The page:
Charitable Giving | December 2010 | By Denene Brox

Charitable Giving Isn't an Option, Consumers Say

Consumers expect foodservice businesses to take a stand and support a cause—even if business is hurting.
Even in a down economy, consumers expect quick serves to support a cause.
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Although the down economy has forced many operators to focus on the nitty gritty of business details and ignore the outside-the-store activities, customers still expect brands to stand for a good cause. According to the 2010 Cone Cause Evolution Study, which analyzes consumers’ expectations and behaviors toward companies’ support of causes, 82 percent of Americans believe it’s important for the food and beverage industry to support social or environmental causes.

The economic downturn, it seems, is no excuse to decrease community involvement. In fact, the Cone study reveals that 31 percent of Americans have higher expectations for companies to support causes during the recession—up from 26 percent in 2008.

“Trust among consumers of corporations, government, and other institutions has significantly declined during the recession. One way for corporations and even smaller businesses to regain that trust and to change perceptions of consumers is through support of a nonprofit organization or cause,” says Gail Bower, president of Bower & Co. Consulting LLC, a corporate sponsorship consultancy.

Andrew Valkanoff, owner and operator of MAD Treats Inc., which operates three Dairy Queen stores in the Raleigh, North Carolina, area, says his company sponsors about 35 fundraising events annually, each benefiting various local charities such as school youth groups and children’s hospitals.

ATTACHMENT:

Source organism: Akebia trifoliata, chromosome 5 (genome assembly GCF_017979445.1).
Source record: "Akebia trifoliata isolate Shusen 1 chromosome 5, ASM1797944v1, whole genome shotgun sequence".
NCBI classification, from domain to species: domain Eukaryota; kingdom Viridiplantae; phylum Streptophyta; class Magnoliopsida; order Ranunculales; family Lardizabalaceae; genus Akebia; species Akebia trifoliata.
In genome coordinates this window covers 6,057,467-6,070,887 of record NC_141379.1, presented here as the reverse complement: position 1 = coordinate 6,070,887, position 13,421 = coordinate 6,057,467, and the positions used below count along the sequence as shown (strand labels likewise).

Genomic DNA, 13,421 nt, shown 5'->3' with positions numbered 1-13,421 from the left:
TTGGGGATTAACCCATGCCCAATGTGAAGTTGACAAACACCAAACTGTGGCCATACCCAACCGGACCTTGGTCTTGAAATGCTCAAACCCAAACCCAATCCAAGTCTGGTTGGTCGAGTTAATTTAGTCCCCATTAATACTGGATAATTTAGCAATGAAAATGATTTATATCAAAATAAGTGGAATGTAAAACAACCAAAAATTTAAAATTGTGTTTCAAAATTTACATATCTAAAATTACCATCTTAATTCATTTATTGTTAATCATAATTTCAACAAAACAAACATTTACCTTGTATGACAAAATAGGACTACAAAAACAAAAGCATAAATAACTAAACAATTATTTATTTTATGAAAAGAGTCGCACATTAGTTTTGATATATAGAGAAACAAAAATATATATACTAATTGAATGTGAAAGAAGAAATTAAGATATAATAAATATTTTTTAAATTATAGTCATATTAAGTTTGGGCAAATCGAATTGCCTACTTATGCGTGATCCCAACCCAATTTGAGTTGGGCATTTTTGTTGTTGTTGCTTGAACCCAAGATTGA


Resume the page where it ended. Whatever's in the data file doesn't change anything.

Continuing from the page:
“It’s very easy in the restaurant world to put on your restaurant eyes and not see beyond the four walls other than what comes in on a daily basis,” Valkanoff says. He considers his community involvement a responsibility and says that it does add a level of trust to his company.

“We understand that Dairy Queen is a brand, but it localizes the operator and the company as being a local company,” Valkanoff says. “It reinforces that we’re here locally; we’re not some big conglomerate that’s out there just eating off the community.”

Eric Clark, COO of New York City–based salad and sandwich concept Tossed, says community and charitable involvement is a responsibility. He says the corporate level strongly encourages each Tossed franchisee to give back from the moment they open the doors to a new store.

“Being a restaurant in a particular market does not really make you part of the community if you do not participate in making it a better place,” Clark says. “For every opening to date, we’ve partnered with a local charity by encouraging individual franchisees to choose a cause they feel a connection to.”

Valkanoff says it’s easy for quick serves to get involved in their local communities. “Getting started is easy—it’s saying ‘yes,’” he says. “It’s saying ‘yes’ to a crazy idea that someone has or saying ‘yes’ to finding a way to make an impact. Every day I get an e-mail from someone requesting help. You have to listen for the opportunities that make the most sense.”